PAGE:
I agreed with much of David Cameron’s analysis. And no-one should doubt either the murderous barbarism of Isil in the region, or the barbarism they foment and inspire in others across the world.  But at the end of his lengthy Q&A session with MPs, I remained unconvinced that UK involvement in airstrikes in Syria was the right option. Because the case for action has to be a case for action that has a chance of succeeding.  And David Cameron’s case contained neither a plan for winning the war, nor a plan for winning the peace.

The Prime Minister, along with military experts and analysts across the world, concedes that air strikes alone will not defeat Isil, and that (as in Iraq) ground forces are essential if we want to rid Syria of Isil. But what is the plan to assemble these ground forces so necessary for a successful mission?  David Cameron’s answer today was more a hope than a plan. He referred to “70,000 Syrian opposition fighters - principally the Free Syrian Army (FSA) – with whom we can co-ordinate attacks on Isil”.

But it is an illusion to think that these fighters can provide the ground forces needed to complement aerial bombardment of Isil.  Many commentators have begun to doubt whether the FSA continues to exist as a coherent operational entity over the past few months. Coralling the myriad rebel groups into a disciplined force capable of fighting and occupying Isil territory is a heroic ambition, not a plan. And previous efforts to mobilize the rebels against Isil have been utter failures. Last month the Americans abandoned a $500m programme to train and turn 5,400 rebel fighters into a disciplined force to fight Isil. They succeeded in training just 60 fighters. And there have been incidents of American-trained fighters giving some of their US-provided equipment to the Nusra Front, an affiliate of Al Qaeda.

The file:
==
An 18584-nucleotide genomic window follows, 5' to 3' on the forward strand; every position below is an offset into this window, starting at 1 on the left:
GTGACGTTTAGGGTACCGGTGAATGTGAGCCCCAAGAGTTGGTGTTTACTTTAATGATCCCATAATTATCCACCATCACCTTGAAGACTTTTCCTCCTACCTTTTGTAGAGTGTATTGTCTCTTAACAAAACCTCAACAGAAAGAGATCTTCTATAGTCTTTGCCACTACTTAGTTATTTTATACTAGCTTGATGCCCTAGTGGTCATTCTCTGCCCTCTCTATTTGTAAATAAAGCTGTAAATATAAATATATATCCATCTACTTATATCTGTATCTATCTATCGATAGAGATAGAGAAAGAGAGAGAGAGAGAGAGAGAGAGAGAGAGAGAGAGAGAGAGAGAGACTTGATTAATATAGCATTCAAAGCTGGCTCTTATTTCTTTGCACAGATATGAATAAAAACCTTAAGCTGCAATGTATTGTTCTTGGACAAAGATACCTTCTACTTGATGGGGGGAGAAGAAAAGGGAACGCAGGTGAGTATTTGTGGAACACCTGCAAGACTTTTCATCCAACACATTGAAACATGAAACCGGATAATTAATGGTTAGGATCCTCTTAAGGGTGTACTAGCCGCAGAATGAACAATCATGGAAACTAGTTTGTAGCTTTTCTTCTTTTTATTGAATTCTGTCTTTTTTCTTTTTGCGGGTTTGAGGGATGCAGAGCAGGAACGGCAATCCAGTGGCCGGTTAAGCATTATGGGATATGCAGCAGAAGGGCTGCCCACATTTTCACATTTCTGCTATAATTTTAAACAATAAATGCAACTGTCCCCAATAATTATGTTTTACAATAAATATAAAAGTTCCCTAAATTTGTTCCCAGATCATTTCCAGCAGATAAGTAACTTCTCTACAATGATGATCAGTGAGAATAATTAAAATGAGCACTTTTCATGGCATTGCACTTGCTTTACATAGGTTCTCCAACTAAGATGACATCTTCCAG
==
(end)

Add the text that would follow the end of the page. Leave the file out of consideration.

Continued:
Why has it proven so hard to co-opt rebel forces in the fight against Isil? Because most of the various rebel groups are fighting a war against Assad, not against Isil.  Syria’s civil war is gruesome and complex, but it is fundamentally a Civil War between Assad’s forces and a variety of opponents of Assad’s regime. It would be a mistake for Britain to base a case for military action against Isil on the hope that thousands of disparate rebel forces can be persuaded to change their enemy – especially when the evidence so far is that they won’t.

This is a plan for military action that, at present, looks highly unlikely to succeed.  But what of the plan for peace? David Cameron today argued for the separation of the immediate task at hand - to strike against Isil in Syria – from the longer-term ambition of achieving a settlement in Syria and removing Assad.  But for Isil to be beaten, the two cannot be separated. Because it is only by making progress in developing a credible and internationally-backed plan for a post-Assad Syria that we will persuade Syrian Sunnis that fighting Isil will not end up helping Assad win the Civil War.  If we want not only to rely on rebel Sunnis to provide ground troops against Isil, but also provide stable governance in Isil-occupied areas when the bombing stops, progress on a settlement to Syria’s Civil War is more not less urgent.  Without it, the reluctance of Syrian Sunnis to think that our fight is their fight will undermine the chances of military efforts to beat Isil and bring basic order to the regions they control. 

This points us towards doubling down on the progress that has already been made in Vienna: working with the USA, France, Syria’s neighbours and the Gulf states, as well as Russia and Iran. We need not just a combined approach to ending the conflict, but the prospect of a post-war Syria that offers a place for those whose cooperation we seek to defeat Isil. No doubt this will strike some as insufficient in the face of the horrors perpetrated by Isil. But I fear that if we want not just to take action against Isil but to defeat them and prevent their return, it offers a better chance of succeeding than David Cameron’s proposal today. 

Stewart Wood is a former Shadow Cabinet minister and adviser to Ed Miliband. He tweets as @StewartWood.